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Two victims of the deadly siege in Sydney were being remembered at private memorial services, a week after a gunman took them hostage inside a city cafe.
The memorial for Tori Johnson was held at a church close to the Lindt Chocolat Cafe, where he and 17 others were taken hostage on December 15 by shotgun-wielding Man Haron Monis, a 50-year-old Iranian-born, self-styled cleric with a long criminal history.
The stand-off ended 16 hours later when police stormed the cafe in a barrage of gunfire to free the captives.
Mr Johnson, the cafe's 34-year-old manager, and 38-year-old lawyer Katrina Dawson were killed, along with Monis.
Mr Johnson has since been lauded for his heroism, after reports emerged that he tried to wrestle the shotgun away from Monis, sacrificing his life and allowing several of his fellow hostages to escape before police moved in.
His partner of 14 years, Thomas Zinn, and father, Ken Johnson, helped to carry the white coffin into St Stephen's Uniting Church for the service.
Ms Dawson's memorial was scheduled for later today.
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A court in Australia has ordered bail revoked for the wife of Man Haron Monis, a self-styled Sheikh who stormed a Sydney cafe at gunpoint last week, sparking a 16-hour hostage crisis that left three people dead, including the gunman.
Amirah Droudis, on bail after being charged with the stabbing death of Monis' former wife who was found set alight in a Sydney apartment block, was ordered by a Sydney court to return to jail to await trial.
Monis, who had been charged as an accessory to the murder, had also been free on bail.
Chief Magistrate Graeme Henson cited Droudis' prior convictions, the particularly heinous nature of the alleged offence and the slight possibility she might skip bail as factors in deciding to remand her in custody until trial.
An Australian magistrate has rejected a plea by lawyers for a woman charged with murdering eight children to hold the next hearing in a mental health court.
Mersane Warria, charged under her full name of Raina Mersane Ina Thaiday, is accused of killing seven of her children and her niece, whose bodies were found inside her home in Manoora, a suburb of Cairns, on Friday.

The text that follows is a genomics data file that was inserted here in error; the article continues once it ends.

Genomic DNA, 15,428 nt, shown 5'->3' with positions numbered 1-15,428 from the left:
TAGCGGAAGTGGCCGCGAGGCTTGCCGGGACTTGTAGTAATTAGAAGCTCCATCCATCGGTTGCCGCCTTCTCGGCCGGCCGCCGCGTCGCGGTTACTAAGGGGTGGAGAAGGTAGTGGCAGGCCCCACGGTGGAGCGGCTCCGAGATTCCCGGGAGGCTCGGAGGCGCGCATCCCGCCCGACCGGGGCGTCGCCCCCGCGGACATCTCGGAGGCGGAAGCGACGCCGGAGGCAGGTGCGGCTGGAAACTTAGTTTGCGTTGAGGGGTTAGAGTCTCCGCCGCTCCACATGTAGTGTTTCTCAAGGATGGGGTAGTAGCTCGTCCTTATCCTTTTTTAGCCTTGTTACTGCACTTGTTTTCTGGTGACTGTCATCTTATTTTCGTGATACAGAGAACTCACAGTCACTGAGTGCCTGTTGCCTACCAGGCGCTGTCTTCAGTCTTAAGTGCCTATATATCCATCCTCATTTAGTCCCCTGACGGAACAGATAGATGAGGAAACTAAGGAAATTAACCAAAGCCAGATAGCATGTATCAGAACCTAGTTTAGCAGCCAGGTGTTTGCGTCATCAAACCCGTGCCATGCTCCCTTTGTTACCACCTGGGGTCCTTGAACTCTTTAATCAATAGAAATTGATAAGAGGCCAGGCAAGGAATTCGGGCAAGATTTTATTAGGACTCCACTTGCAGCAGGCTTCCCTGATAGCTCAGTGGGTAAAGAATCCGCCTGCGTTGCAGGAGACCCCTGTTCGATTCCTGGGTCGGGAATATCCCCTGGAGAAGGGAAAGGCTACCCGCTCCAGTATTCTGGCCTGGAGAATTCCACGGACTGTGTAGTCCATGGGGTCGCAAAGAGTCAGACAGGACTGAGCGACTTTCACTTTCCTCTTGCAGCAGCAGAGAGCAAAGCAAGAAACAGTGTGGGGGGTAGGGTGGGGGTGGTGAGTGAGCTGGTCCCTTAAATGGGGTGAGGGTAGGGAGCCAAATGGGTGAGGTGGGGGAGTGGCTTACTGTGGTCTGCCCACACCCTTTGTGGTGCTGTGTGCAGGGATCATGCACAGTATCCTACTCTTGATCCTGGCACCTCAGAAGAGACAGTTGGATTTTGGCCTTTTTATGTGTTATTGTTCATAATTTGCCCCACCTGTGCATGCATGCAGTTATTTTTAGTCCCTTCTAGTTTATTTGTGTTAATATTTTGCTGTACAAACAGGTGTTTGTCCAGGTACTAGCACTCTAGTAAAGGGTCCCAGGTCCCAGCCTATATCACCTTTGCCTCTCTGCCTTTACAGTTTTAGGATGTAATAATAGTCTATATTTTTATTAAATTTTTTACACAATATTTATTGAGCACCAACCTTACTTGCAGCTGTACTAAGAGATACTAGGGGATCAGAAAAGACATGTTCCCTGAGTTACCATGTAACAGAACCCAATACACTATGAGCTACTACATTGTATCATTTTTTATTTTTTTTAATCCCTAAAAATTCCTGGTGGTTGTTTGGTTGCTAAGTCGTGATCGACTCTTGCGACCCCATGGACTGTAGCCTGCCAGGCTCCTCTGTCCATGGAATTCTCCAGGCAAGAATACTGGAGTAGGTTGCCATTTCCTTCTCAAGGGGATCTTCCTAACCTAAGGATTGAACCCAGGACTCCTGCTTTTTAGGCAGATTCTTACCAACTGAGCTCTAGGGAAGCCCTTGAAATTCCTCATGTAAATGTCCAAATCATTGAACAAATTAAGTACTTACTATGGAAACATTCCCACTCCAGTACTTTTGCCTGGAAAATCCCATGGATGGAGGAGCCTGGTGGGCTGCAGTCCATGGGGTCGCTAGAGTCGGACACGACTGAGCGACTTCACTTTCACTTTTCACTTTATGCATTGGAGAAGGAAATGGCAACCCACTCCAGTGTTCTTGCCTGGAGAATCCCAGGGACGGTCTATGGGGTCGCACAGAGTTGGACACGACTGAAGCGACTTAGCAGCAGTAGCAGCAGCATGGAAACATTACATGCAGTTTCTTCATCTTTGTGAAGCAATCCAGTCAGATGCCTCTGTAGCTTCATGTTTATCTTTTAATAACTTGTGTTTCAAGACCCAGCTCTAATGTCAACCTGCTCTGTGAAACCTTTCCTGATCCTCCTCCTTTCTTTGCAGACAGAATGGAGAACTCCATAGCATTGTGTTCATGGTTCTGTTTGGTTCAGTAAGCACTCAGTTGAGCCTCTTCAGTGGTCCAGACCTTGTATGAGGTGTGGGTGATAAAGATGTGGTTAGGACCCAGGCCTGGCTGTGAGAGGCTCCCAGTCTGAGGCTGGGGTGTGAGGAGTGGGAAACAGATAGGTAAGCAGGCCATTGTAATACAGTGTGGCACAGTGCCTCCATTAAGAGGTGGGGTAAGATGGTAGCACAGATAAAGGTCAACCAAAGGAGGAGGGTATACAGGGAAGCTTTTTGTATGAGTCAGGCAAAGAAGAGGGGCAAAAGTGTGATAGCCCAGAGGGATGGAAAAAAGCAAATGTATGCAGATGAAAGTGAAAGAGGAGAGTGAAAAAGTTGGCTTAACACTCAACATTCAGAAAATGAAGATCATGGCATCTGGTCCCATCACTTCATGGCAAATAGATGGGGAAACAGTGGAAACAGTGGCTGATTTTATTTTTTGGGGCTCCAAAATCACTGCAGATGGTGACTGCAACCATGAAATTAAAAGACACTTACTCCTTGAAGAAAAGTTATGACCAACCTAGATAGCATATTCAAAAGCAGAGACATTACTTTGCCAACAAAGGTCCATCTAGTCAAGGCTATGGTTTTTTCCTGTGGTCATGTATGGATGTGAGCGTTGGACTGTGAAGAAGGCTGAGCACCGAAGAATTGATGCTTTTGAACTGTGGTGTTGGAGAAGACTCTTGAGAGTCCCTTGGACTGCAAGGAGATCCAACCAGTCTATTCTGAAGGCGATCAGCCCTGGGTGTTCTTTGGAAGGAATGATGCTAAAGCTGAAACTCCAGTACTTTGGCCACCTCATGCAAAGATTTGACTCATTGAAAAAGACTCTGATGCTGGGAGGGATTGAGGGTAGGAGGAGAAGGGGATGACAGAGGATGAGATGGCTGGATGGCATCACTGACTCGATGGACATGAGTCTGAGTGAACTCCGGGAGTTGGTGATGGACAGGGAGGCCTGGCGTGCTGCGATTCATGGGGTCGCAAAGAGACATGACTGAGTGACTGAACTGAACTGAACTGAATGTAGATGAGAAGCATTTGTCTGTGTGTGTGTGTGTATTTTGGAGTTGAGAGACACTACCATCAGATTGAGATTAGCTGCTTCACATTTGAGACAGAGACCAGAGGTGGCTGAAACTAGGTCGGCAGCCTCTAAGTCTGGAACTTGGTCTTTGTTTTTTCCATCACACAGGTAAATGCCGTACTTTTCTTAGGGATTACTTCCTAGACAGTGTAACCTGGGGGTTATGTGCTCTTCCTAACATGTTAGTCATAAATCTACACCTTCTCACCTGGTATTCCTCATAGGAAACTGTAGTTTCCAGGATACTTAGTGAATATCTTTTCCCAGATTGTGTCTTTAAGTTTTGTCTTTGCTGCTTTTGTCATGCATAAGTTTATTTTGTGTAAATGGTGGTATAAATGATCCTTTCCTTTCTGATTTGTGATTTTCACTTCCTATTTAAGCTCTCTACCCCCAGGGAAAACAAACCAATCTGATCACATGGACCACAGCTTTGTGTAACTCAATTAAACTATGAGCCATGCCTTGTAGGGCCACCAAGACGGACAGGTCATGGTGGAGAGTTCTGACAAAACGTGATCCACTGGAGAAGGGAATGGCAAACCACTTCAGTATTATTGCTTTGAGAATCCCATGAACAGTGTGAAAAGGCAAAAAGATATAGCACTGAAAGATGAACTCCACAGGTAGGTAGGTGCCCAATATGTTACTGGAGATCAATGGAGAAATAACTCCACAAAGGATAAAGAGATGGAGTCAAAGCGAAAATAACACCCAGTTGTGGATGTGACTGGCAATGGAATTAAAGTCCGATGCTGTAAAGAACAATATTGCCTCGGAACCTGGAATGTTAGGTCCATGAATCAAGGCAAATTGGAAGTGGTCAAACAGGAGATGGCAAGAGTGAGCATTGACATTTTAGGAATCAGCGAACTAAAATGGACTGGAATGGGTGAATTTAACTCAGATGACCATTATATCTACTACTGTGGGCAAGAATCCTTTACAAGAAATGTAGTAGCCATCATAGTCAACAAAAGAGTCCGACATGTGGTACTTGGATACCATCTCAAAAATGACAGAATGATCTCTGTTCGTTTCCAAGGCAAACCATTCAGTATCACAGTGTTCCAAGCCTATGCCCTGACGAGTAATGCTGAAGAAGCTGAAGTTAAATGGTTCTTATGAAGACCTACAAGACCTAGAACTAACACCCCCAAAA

Police were called to the home in the morning after receiving a report of a woman with serious injuries. When they got to the house, they found the bodies, along with Warria, who had stab wounds to her chest.
Warria, 37, did not attend today's brief hearing at Cairns Magistrates Court as she is in hospital.
Magistrate Alan Comans rejected a request from Warria's lawyer to hold the case's next hearing in a mental health court.
Criminal cases are sometimes referred to such courts if the defendant is believed to be mentally ill or has an intellectual disability. The court then decides what the defendant's mental state was when they committed the offence.
The case was adjourned until January 30.
An Australian woman has been charged with murder over the deaths of seven of her children and her niece, whose bodies were found inside her home.
Mersane Warria, 37, was charged with eight counts of murder in a bedside hearing at a Queensland hospital where she is recovering from stab wounds.
The children four girls and four boys, were aged between two and 14
The 37-year-old mother of most of the eight children found dead in a mass stabbing in Australia's tropical northern city of Cairns has been arrested on suspicion of murder, police have confirmed.
Detective Inspector Bruno Asnicar said the woman, who was hospitalised on Friday with stab wounds, was lucid and awake and talking to police.
Asnicar said the woman was the mother of seven of the eight children, aged 18 months to 15 years. The eighth child was her niece.